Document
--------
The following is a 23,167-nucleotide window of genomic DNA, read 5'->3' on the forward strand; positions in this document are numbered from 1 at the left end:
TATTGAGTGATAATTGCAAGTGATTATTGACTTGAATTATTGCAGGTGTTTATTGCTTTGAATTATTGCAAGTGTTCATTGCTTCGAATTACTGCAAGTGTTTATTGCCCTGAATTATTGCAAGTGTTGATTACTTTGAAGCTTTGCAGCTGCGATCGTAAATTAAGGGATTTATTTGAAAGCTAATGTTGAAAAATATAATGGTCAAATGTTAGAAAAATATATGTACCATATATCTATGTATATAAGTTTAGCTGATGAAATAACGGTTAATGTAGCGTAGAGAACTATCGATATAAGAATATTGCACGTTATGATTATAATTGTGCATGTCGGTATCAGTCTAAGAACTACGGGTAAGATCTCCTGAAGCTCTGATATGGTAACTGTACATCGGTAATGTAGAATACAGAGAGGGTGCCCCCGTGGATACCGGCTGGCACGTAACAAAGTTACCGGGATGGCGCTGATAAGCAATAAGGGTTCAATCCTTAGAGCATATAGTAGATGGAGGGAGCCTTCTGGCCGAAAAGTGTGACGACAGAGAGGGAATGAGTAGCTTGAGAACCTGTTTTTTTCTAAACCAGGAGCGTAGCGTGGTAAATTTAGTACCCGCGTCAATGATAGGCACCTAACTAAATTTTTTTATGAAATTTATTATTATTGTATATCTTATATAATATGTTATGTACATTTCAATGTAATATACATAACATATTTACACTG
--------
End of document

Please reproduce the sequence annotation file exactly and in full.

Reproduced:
The following is a 23,167-nucleotide window of genomic DNA, read 5'->3' on the forward strand; positions in this document are numbered from 1 at the left end:
TATTGAGTGATAATTGCAAGTGATTATTGACTTGAATTATTGCAGGTGTTTATTGCTTTGAATTATTGCAAGTGTTCATTGCTTCGAATTACTGCAAGTGTTTATTGCCCTGAATTATTGCAAGTGTTGATTACTTTGAAGCTTTGCAGCTGCGATCGTAAATTAAGGGATTTATTTGAAAGCTAATGTTGAAAAATATAATGGTCAAATGTTAGAAAAATATATGTACCATATATCTATGTATATAAGTTTAGCTGATGAAATAACGGTTAATGTAGCGTAGAGAACTATCGATATAAGAATATTGCACGTTATGATTATAATTGTGCATGTCGGTATCAGTCTAAGAACTACGGGTAAGATCTCCTGAAGCTCTGATATGGTAACTGTACATCGGTAATGTAGAATACAGAGAGGGTGCCCCCGTGGATACCGGCTGGCACGTAACAAAGTTACCGGGATGGCGCTGATAAGCAATAAGGGTTCAATCCTTAGAGCATATAGTAGATGGAGGGAGCCTTCTGGCCGAAAAGTGTGACGACAGAGAGGGAATGAGTAGCTTGAGAACCTGTTTTTTTCTAAACCAGGAGCGTAGCGTGGTAAATTTAGTACCCGCGTCAATGATAGGCACCTAACTAAATTTTTTTATGAAATTTATTATTATTGTATATCTTATATAATATGTTATGTACATTTCAATGTAATATACATAACATATTTACACTG